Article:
Why can one discriminate between the trivial $S^1$ line bundle and the Möbius strip by knowing the fibre transformation group?

Both $S^1\times\mathbb R$ and the Möbius strip can be regarded as line bundles over $S^1$.

I have read that one can reconstruct a fibre bundle by knowing its base space, its fibre and the bundle group. In the standard definition of both $S^1$ line bundles (with two charts on $S^1$), both have the same base space $S^1$, the same fibre $\mathbb R$. Their difference is in the bundle group, which is trivial in the case of the trivial bundle, and $\mathbb Z_2$ in the case of the Möbius strip, because at one "coordinate patch", we have to switch the 1-dimensional coordinate $x^1\mapsto-x^1$.

What if we do this on both coordinate patches? If the $\mathbb Z_2$ transformation $x^1\mapsto-x^1$ is done at both patches, then we have a line bundle over $S^1$ that looks like this: I hope the image is clear. It should be a "double Möbius strip", meaning instead of just one twist in the strip there are two twists. The second twist reverses the action of the first one, so the resulting line bundle is the trivial bundle $S^1\times\mathbb R$.

This line bundle has the same parameters as the Möbius strip (same base manifold, same fibre, same group), but it's the trivial one.

What did I understand wrong? What's the precise mechanism of "re-constructing" a bundle?

To construct a vector bundle $p:E \to M$ with fibre $V$, it's not enough to specify an abstract "bundle group" $G$; instead you need something like a locally finite open covering $\{U_{\alpha}\}$ of the base space, a subgroup $G$ of the general linear group $GL(V)$, and a collection of $G$-valued clutching functions $g_{\alpha\beta}:U_{\alpha} \cap U_{\beta} \to G$ satistfying the cocycle condition \begin{align*} g_{\alpha\alpha} &= \text{Id} && \text{in $U_{\alpha}$,} \\ g_{\beta\alpha} &= g_{\alpha\beta}^{-1} && \text{in $U_{\alpha} \cap U_{\beta}$,} \\ g_{\beta\gamma}\, g_{\alpha\beta} &= g_{\alpha\gamma} && \text{in $U_{\alpha} \cap U_{\beta} \cap U_{\gamma}$.} \end{align*} The total space of $E$ is the quotient of the disjoint union $\coprod_{\alpha} U_{\alpha} \times V$ by the equivalence relation $$(x, v) \in U_{\alpha} \times V \sim \bigl(x, g_{\alpha\beta}(x)v\bigr) \in U_{\beta} \times V.$$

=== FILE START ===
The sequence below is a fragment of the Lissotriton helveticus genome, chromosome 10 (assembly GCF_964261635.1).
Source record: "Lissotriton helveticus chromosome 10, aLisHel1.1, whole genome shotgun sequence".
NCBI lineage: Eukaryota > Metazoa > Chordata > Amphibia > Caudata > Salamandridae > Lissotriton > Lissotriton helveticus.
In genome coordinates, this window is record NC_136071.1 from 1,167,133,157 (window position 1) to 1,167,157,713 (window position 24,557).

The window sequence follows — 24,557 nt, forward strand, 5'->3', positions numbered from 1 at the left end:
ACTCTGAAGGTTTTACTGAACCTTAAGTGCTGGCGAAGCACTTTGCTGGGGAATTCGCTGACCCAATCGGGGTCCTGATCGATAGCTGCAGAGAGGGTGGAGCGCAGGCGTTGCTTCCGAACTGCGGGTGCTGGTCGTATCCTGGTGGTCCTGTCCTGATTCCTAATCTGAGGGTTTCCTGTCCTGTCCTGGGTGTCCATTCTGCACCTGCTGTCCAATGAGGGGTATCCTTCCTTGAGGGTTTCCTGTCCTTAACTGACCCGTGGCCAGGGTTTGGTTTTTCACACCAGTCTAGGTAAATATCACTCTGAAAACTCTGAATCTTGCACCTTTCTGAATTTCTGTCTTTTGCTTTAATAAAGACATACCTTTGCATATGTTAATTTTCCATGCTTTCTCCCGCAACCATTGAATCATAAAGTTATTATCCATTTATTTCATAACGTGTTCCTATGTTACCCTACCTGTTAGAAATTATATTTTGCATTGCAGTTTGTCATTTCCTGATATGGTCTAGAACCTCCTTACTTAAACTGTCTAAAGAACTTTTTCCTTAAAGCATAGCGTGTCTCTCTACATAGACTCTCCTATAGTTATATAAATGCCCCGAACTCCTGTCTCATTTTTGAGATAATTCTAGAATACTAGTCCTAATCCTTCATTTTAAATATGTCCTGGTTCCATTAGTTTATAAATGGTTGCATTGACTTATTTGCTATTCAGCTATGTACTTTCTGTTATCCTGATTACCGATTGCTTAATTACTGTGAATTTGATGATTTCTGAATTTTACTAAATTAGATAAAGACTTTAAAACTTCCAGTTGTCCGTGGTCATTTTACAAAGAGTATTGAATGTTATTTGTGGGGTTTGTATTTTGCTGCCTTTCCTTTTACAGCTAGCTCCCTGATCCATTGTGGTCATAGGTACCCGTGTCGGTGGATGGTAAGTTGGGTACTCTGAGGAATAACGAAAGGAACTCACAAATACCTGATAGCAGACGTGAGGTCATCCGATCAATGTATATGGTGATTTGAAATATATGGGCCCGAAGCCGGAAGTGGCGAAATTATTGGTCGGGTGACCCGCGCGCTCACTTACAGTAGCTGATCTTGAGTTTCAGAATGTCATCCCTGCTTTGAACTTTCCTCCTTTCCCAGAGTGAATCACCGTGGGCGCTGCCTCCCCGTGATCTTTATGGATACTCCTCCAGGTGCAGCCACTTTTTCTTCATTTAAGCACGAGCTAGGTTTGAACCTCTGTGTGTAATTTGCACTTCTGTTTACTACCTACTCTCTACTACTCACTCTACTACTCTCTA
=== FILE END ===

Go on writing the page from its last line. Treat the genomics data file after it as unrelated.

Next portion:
Let $U_{1}$ and $U_{2}$ denote the sets in your covering of the circle, and let $U^{-}$ and $U^{+}$ denote the connected components of $U_{1} \cap U_{2}$.

For the "untwisted" bundle, the clutching function is $g_{12} = 1$.

For the Möbius strip, $g_{12}(x) = \pm x$ if $x \in U^{\pm}$.

For the twice-twisted bundle, $g_{12}(x) = -1$. Here, re-trivializing over $U_{2}$ (say) "converts" the clutching function to $g_{12} = 1$. In other words, the twice-twisted bundle is trivial because its clutching function has continuous, non-vanishing extensions to the trivializing neighborhoods $U_{1}$ and $U_{2}$. That the clutching function "doesn't take values in the trivial group" is, in this sense, beside the point.

• +1 for the answer, and (if I could) +1 for the last remark about the global extension of the clutching function. Is it correct that if the clutching functions can be extended globally, then the bundle is trivial? Since one can trivialize the bundle by "globally inverting" the group action?
– Bass
Dec 25 '15 at 18:04
• I was a bit careless; the right way (well, the cohomological way) to think of line bundles is as Čech cocycles. In this setting, trivial bundles are coboundaries: What matters is not that the clutching functions themselves have non-vanishing extensions, but that there exist non-vanishing functions $f_{\alpha}$ on $U_{\alpha}$ such that $g_{\alpha\beta} = f_{\beta}/f_{\alpha}$. The functions $\{f_{\alpha}\}$ then glue together, giving a global section. :) Dec 25 '15 at 22:04